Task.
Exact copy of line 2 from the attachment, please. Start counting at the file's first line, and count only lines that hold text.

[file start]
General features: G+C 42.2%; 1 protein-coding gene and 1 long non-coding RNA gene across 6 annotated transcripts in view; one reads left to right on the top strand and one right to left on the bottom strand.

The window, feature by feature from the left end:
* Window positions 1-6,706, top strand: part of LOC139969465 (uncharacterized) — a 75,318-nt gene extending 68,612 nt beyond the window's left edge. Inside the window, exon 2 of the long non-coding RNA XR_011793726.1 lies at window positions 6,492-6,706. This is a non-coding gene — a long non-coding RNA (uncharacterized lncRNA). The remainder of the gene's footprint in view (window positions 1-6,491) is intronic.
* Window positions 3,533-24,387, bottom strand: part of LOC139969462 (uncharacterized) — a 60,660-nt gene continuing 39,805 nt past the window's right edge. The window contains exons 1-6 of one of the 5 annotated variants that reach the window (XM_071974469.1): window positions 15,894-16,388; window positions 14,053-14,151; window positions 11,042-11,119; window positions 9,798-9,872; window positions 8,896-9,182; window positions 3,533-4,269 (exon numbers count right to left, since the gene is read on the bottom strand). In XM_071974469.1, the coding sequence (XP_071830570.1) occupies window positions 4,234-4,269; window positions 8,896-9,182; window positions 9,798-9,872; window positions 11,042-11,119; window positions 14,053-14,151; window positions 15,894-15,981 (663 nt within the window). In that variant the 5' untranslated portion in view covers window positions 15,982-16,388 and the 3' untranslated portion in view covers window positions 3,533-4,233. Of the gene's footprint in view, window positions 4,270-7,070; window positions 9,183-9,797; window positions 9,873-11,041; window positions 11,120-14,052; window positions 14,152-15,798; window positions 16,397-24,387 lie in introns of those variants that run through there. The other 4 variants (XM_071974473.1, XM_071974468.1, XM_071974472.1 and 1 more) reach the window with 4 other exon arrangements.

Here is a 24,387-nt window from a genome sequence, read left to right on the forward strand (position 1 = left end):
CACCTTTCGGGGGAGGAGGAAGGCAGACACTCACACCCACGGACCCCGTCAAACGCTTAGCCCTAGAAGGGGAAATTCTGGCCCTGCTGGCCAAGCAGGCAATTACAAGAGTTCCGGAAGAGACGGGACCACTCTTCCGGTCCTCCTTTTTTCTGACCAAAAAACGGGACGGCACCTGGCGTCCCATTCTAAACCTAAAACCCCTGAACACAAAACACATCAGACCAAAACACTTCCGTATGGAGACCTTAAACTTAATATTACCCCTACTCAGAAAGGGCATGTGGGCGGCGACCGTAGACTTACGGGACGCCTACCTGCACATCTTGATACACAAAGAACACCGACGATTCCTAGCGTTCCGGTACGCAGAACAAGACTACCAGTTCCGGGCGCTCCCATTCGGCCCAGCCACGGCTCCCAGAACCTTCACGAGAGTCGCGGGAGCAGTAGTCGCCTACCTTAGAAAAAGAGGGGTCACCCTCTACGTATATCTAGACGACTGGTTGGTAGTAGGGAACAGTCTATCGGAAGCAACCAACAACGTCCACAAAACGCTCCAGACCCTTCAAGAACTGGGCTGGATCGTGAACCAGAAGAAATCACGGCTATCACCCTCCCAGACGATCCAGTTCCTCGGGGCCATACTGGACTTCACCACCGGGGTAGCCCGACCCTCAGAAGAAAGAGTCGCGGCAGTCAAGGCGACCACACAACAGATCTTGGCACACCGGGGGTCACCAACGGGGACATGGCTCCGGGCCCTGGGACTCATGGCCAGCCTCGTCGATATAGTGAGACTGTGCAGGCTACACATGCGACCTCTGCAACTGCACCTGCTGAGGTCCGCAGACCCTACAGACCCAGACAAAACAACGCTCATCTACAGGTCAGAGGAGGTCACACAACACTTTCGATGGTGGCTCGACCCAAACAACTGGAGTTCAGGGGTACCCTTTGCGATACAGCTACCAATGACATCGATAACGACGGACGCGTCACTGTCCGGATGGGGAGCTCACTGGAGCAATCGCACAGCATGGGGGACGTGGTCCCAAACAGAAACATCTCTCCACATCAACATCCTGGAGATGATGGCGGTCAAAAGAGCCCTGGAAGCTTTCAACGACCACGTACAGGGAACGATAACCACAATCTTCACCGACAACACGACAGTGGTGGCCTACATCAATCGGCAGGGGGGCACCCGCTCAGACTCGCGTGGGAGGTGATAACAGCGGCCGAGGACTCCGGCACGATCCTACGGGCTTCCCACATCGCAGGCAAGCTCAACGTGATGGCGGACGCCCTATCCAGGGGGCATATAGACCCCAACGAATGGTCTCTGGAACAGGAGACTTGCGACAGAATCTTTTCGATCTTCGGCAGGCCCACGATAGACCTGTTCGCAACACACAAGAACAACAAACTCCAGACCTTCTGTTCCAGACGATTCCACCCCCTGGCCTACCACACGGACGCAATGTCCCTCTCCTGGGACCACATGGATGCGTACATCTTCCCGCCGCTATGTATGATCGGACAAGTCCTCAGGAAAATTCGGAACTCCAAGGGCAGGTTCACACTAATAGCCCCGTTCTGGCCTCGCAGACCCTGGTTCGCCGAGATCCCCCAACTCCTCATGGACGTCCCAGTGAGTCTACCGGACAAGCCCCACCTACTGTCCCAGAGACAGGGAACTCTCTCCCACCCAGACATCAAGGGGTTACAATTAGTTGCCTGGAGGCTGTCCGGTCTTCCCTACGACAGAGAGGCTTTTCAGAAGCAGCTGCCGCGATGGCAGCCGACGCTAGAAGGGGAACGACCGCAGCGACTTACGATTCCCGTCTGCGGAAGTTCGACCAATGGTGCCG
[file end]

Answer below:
The window, feature by feature from the left end: